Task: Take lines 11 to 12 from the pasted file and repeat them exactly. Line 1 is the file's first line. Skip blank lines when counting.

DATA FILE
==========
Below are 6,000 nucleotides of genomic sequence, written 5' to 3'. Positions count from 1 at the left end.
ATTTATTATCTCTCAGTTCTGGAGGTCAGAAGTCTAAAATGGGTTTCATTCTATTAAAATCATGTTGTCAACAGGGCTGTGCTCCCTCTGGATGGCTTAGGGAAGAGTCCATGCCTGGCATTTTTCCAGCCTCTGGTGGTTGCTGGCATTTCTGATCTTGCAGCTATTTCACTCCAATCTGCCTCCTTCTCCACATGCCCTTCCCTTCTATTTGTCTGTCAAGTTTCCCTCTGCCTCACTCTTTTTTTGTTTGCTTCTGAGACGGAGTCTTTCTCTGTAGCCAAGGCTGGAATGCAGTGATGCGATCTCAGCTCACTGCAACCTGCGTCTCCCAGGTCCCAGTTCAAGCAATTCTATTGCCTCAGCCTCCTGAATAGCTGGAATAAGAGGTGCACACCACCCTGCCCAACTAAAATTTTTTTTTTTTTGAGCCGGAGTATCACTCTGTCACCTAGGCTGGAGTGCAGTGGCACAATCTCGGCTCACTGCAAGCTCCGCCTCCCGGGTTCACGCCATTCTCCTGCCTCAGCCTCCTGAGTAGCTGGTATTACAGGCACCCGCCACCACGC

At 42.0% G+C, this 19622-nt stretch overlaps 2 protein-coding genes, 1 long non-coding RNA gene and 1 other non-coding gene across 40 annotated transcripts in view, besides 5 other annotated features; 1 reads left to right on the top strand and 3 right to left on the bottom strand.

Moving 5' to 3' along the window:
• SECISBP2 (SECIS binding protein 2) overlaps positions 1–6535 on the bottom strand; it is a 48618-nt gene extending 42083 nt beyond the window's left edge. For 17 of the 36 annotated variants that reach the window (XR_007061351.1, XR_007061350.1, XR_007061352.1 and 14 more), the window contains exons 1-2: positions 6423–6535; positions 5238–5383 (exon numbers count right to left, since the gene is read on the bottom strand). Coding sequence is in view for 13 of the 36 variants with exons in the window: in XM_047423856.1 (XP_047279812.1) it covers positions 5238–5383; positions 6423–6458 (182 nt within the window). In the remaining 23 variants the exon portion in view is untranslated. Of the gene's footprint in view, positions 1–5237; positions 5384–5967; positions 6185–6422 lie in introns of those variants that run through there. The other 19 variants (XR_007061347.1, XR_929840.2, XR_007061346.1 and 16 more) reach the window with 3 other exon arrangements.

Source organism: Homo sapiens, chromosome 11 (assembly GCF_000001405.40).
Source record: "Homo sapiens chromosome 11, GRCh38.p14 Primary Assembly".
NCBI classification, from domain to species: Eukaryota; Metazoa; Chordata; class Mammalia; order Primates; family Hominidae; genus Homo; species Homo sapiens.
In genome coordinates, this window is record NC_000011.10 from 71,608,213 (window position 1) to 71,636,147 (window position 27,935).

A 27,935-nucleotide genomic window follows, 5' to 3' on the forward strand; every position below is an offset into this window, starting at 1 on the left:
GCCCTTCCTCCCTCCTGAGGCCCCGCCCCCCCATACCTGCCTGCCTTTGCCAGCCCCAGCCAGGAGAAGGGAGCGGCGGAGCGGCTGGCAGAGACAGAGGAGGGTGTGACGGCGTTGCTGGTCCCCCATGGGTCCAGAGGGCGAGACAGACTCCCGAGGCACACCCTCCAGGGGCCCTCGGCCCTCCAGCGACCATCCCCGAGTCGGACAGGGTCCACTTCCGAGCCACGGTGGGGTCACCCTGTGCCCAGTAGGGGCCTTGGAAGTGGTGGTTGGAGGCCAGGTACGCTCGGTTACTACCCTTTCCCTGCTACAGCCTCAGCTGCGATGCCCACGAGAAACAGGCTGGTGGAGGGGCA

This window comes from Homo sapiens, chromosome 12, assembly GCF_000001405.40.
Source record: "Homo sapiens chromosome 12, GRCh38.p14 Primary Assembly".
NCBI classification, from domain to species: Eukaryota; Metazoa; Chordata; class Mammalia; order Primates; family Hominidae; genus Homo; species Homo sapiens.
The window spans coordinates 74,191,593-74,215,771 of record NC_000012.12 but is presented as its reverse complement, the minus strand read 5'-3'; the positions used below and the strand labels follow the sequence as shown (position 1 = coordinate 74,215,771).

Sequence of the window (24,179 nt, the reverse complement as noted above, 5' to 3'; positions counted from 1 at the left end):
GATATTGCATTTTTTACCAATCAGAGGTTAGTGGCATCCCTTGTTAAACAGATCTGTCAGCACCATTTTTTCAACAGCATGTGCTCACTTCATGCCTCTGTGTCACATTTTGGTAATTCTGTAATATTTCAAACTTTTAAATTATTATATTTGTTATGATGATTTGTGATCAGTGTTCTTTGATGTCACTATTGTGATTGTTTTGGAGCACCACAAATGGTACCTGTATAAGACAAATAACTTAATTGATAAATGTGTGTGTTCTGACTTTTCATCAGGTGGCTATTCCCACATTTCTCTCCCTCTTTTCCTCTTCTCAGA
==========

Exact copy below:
GCCCTTCCTCCCTCCTGAGGCCCCGCCCCCCCATACCTGCCTGCCTTTGCCAGCCCCAGCCAGGAGAAGGGAGCGGCGGAGCGGCTGGCAGAGACAGAGGAGGGTGTGACGGCGTTGCTGGTCCCCCATGGGTCCAGAGGGCGAGACAGACTCCCGAGGCACACCCTCCAGGGGCCCTCGGCCCTCCAGCGACCATCCCCGAGTCGGACAGGGTCCACTTCCGAGCCACGGTGGGGTCACCCTGTGCCCAGTAGGGGCCTTGGAAGTGGTGGTTGGAGGCCAGGTACGCTCGGTTACTACCCTTTCCCTGCTACAGCCTCAGCTGCGATGCCCACGAGAAACAGGCTGGTGGAGGGGCA

This window comes from Homo sapiens, chromosome 12, assembly GCF_000001405.40.